LAST MILES MERCURY COMES HOME

Miles Mercury OY-ALW/G-AHAA parked at Shoreham, Sussex on 2 July, during the ferry light from Denmark to its new home at North Coates.
MARK HALES

Sixty-two years after it was exported to Germany, Miles M28 Mercury VI G-AHAA returned to the UK on 2 July following acquisition by North Coates, Lincolnshirebased Miles enthusiast Stuart Blanchard. Registered OY-ALW, the 1946-built four-seater had been based at Stauning Airport in western Jutland, Denmark, since 1976, originally with the Dansk Veteranlysamlung and since March 2003 with Hans Kolby Hansen.

The retractable-undercarriage, twin-tailed machine was collected by well-known historic racing driver/pilot Mark Hales and Stuart Blanchard. Mark Hales says, “There were no problems, really, other than the heat which meant we couldn’t cruise at optimum speed because the oil temp went into the red, and the fact we didn’t know how much fuel it would actually use, or how much oil. So we kept the legs short, staging through Husum- Schwesing in Germany, Hoogeveen and Hoeven/Seppe in the Netherlands, Kortrijk-Wevelgem in Belgium for an overnight stop, and then on to Shoreham on 2 July where we were greeted by Miles historian Peter Amos and Jeremy Miles, the son of Frederick Miles. Then it was on to Goodwood where I was working on track, so we had an overnight stop, and at the end of the next day it was on to North Coates. The light was 812nm long, and took seven hours 40 minutes.”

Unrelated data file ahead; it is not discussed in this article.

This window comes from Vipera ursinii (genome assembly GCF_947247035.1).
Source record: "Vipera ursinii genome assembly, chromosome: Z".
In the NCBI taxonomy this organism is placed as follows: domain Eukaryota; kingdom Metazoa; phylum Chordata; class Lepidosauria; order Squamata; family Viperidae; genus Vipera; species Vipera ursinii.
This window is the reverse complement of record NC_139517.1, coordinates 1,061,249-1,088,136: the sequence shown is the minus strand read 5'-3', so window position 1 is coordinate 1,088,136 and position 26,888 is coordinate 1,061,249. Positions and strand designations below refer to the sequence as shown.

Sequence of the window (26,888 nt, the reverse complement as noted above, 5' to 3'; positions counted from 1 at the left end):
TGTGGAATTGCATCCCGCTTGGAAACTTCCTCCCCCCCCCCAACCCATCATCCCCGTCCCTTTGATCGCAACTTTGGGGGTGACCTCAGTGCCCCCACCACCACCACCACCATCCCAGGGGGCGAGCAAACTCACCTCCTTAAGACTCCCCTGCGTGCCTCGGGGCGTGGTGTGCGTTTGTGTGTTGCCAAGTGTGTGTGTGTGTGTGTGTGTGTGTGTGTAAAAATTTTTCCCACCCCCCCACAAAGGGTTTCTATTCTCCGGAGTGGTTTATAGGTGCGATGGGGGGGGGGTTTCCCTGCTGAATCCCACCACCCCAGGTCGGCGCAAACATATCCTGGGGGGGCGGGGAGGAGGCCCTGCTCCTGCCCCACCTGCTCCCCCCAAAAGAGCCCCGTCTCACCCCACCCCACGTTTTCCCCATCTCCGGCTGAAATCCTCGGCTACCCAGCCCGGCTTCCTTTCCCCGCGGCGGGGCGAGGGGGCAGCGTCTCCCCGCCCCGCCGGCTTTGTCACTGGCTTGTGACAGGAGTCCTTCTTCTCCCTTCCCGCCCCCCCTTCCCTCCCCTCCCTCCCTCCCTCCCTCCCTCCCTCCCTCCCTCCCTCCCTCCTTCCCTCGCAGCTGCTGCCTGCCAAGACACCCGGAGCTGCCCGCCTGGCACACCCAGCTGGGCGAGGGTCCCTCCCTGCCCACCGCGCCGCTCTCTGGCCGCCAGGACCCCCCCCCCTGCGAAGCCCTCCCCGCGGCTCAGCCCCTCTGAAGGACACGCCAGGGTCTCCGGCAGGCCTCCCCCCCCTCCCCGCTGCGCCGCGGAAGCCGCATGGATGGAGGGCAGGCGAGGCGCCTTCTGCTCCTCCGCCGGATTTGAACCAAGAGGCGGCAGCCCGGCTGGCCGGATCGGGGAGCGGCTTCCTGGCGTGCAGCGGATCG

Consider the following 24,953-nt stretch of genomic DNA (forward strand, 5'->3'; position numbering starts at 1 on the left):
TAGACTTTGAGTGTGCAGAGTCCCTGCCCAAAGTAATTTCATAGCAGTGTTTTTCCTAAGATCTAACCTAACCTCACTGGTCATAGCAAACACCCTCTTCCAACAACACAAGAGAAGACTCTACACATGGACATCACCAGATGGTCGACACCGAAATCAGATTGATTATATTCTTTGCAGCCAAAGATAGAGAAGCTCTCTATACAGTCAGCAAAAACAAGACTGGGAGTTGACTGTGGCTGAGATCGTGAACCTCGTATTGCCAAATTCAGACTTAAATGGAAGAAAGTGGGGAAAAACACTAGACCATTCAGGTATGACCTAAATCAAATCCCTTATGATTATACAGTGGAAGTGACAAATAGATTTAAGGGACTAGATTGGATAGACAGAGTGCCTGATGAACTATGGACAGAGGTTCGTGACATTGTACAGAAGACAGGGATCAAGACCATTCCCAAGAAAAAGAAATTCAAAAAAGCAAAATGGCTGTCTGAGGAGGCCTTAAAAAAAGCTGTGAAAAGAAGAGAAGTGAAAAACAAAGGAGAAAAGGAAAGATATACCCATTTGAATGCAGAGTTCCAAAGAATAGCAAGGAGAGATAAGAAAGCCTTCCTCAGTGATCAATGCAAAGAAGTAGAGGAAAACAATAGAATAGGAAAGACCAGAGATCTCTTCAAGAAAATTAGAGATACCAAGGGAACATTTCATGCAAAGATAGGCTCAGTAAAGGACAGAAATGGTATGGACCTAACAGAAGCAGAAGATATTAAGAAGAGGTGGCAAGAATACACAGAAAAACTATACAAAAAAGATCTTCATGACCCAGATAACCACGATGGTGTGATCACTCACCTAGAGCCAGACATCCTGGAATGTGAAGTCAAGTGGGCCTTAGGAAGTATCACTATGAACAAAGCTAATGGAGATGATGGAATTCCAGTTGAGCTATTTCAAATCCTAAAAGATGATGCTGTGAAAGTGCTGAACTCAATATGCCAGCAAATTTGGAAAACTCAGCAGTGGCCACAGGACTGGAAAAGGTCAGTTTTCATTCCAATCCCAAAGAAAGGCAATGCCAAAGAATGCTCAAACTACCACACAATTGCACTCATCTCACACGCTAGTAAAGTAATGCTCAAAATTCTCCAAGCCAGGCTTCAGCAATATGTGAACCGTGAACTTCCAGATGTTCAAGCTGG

The M28 was designed in 1939 by Fred Miles, technical director and chief designer of Phillips and Powis Aircraft, as a replacement for the Miles M11 Whitney Straight and M17 Monarch. The outbreak of war temporarily put the project on hold, but in 1941 it was revived as a single-engined training and communications machine. The prototype MkI made its irst light from Woodley Aerodrome, Reading, on 11 July 1941. Although a further ive prototypes, MkII through to VI, were lown, the type wasn’t to enter production.

The MkVI irst lew on 26 January 1946 and was registered G-AHAA. In May 1946 it went to the British Overseas Airways Corporation (British European Airways Division) at Northolt, being used by Sir Harold Hartley, the chairman of BOAC/BEA, as his personal aircraft until July 1947.

”At Shoreham on 2 July we were greeted by Miles historian Peter Amos and Jeremy Miles, the son of Frederick Miles “

Stuart Blanchard also now owns Miles Gemini Ia G-AKHP and has M48 G-AGOY, the fully retractable-lap version of the Messenger, for restoration. Mark Hales has recently acquired Messenger IIa ‘RG333’/G-AIEK, and will soon collect it from Henstridge. It too will be based at North Coates, a northern powerhouse for rare post-war Miles aircraft.